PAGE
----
What Does it Mean to be Delivered Unto Satan?
By Rev. D. Earl Cripe, Ph.D.
I Cor 5:4 In the name of our Lord Jesus Christ, when ye are gathered together, and my spirit, with the power of our Lord Jesus Christ,
I Cor 5:5 To deliver such an one unto Satan for the destruction of the flesh, that the spirit may be saved in the day of the Lord Jesus.
There is only one thing to do with men engaged in seriously evil behavior, where the Fellowship of the brotherhood is concerned. Put them out of that church. Do it with the authority and the power of Christ. Do it in consistency with the attitude and the spirit of godly men. Do not protect this man or try to defend him in any way. Do not feel sorry for him as if he were a poor, misled and misguided person who needs to be understood. If we cannot protect the moral purity of the church, then what can we do?
Furthermore, it is for the good of the person involved. If we put him out of the church (and we must if we are to be right in the sight of God), he will not enjoy the emotional and social comradery of his religious friends. He will be isolated in a lonely world that he has brought upon himself by his own guilt and behavior. Even so, that is the only kind of treatment that will cause this man to see the dreadful error of his ways and repent. He will not be able to turn back the clock or the calendar. He will not be able to get the life back that he threw away, but hopefully he will come around to the right way of thinking, and the right way of behaving in the end. That is far preferable to the man living out his days in the church, corrupting the purity of God’s house, and the morals of those around him; never being convicted and making amendment for his misbehavior.
Delivered to Satan
It has sometimes been asked what the strange language means exactly that it says that the flesh is destroyed by Satan, but the spirit is saved. It is a Sanctification message, and the answer is simple when it is placed in the right context.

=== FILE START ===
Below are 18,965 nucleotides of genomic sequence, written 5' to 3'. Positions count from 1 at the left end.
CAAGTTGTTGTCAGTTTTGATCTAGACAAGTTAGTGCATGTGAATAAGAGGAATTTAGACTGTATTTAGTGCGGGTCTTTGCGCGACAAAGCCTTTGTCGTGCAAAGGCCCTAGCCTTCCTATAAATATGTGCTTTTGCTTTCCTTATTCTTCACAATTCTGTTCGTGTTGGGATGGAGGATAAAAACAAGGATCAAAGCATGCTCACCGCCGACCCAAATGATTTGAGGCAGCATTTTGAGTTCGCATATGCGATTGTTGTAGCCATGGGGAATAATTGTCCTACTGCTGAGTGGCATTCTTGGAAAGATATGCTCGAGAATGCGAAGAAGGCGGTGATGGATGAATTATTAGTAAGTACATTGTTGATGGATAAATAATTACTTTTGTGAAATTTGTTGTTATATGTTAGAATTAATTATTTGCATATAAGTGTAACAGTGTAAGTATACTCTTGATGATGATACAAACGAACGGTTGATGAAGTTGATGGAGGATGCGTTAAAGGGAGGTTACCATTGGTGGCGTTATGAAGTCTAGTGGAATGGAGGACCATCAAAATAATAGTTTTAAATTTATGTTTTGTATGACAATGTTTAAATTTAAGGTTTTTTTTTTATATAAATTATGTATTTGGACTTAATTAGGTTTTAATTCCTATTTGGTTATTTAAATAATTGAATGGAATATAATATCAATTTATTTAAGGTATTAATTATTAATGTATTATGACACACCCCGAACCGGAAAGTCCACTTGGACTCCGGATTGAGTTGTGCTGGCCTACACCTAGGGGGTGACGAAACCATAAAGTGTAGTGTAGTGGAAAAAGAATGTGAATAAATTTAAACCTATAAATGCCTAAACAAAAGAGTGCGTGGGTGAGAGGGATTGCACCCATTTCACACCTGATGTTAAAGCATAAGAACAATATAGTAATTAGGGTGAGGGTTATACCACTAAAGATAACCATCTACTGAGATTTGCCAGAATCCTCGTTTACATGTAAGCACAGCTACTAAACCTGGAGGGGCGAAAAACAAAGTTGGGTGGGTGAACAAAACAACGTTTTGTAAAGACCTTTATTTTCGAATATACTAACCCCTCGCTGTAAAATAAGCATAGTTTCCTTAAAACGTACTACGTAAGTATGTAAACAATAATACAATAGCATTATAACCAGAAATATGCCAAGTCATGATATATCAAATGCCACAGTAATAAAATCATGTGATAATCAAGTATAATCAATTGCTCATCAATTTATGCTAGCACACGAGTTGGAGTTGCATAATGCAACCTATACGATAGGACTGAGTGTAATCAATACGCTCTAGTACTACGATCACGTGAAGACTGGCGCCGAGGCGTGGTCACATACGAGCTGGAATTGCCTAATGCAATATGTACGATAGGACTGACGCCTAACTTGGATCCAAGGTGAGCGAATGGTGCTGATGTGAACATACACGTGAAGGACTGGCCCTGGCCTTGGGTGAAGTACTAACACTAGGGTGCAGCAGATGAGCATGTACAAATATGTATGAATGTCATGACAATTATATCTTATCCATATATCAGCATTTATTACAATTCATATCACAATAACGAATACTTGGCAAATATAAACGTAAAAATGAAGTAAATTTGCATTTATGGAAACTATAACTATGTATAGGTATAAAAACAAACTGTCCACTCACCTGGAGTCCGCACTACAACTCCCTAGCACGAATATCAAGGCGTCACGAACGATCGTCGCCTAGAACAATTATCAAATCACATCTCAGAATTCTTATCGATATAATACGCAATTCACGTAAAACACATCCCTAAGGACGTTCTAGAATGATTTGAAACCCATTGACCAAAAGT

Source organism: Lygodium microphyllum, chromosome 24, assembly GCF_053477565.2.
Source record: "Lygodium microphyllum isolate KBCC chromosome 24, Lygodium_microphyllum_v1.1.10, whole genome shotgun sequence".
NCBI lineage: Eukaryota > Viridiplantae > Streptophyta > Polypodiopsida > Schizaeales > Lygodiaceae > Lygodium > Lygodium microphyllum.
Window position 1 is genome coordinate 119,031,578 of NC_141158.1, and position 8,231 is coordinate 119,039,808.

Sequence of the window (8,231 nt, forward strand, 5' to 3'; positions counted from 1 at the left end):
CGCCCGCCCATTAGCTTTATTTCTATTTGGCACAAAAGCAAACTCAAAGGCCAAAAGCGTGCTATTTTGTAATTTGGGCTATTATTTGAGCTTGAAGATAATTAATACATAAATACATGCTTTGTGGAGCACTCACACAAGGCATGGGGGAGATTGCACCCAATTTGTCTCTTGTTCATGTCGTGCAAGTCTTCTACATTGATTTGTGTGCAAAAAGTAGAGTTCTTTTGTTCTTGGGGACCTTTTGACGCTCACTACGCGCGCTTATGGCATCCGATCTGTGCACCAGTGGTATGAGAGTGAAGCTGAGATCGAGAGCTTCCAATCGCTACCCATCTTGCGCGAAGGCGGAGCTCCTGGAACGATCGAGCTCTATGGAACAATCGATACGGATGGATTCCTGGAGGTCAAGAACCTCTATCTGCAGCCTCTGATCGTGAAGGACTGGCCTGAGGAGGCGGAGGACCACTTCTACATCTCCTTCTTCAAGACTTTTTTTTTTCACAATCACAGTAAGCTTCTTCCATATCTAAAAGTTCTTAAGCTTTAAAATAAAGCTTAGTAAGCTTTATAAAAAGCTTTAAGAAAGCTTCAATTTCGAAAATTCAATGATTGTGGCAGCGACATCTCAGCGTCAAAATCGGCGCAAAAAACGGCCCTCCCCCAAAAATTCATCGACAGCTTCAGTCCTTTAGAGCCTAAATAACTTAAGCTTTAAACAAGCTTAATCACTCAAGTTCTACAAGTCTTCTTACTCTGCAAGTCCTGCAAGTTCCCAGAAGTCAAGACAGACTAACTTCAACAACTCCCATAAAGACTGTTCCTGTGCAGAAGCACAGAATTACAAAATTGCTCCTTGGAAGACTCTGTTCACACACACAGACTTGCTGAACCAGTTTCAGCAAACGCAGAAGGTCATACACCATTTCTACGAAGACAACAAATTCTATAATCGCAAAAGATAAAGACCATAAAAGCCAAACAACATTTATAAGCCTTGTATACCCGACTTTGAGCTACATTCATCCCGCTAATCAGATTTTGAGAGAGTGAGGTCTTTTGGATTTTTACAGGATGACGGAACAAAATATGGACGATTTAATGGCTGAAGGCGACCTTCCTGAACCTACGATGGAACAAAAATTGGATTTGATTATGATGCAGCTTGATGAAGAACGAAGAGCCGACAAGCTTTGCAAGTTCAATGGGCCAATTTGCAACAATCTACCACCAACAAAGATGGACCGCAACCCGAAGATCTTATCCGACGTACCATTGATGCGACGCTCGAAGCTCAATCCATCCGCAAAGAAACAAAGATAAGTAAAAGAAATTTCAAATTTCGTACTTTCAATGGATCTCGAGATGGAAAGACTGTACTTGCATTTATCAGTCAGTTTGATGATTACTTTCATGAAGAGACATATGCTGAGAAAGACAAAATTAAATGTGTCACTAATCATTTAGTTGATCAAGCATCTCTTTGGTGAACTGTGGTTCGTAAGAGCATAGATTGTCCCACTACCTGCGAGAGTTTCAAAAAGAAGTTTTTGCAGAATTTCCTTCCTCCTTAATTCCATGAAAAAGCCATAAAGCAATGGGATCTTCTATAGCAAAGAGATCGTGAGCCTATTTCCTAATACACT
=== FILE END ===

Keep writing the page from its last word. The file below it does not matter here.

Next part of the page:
Those who do evil cannot, and will not, receive the protection of God. If they want to destroy their lives, God will let them do it, and the devil will be only too happy to accommodate. Even so, every act of discipline has the goal of restoration in view. If we are wrong, we must feel guilty. If others are overtly wrong (as in this case, where it is not a hard call to make), then it is our duty to make them feel guilty. There must be basic conflicts. We want to see the man restored. We do not have the power to remove the consequences in his life of the things that he has done; but we do have a petition with God to try to help him get straightened out, so that before life is over, he can get right with God. It is most important that everyone in the church, from the children on up, know that this man was wrong, that the Church did not countenance his wrong, and the conviction that righteousness was able to bring upon his heart and mind resulted in his restoration.
He May Never Return
Someone may say that the man may not receive the discipline, and may never be restored. In this case, we know better. But even if that were the truth, taking a stand against moral turpitude in the Church is worth doing for its own sake; and the moral purity of the Church must be preserved. It is simply wrong to take the modern, libertine attitude of the rebellious member and sacrifice the Church and her moral creeds upon the altar of this man’s supposed emotional, psychological and social needs.
But is it not good to comfort and console such a man, and to let him know that even though he is wrong, we love him, and are not going to abandon him? No, the Apostle says, it is not good. It is like a rotten apple in a barrel. If you do not get it out and throw it away, it will not be long until all the apples in the barrel are rotten. It is like a little yeast in a big lump of dough. If the yeast is left in the dough, and is permitted to do its work, the whole lump will soon be puffed up.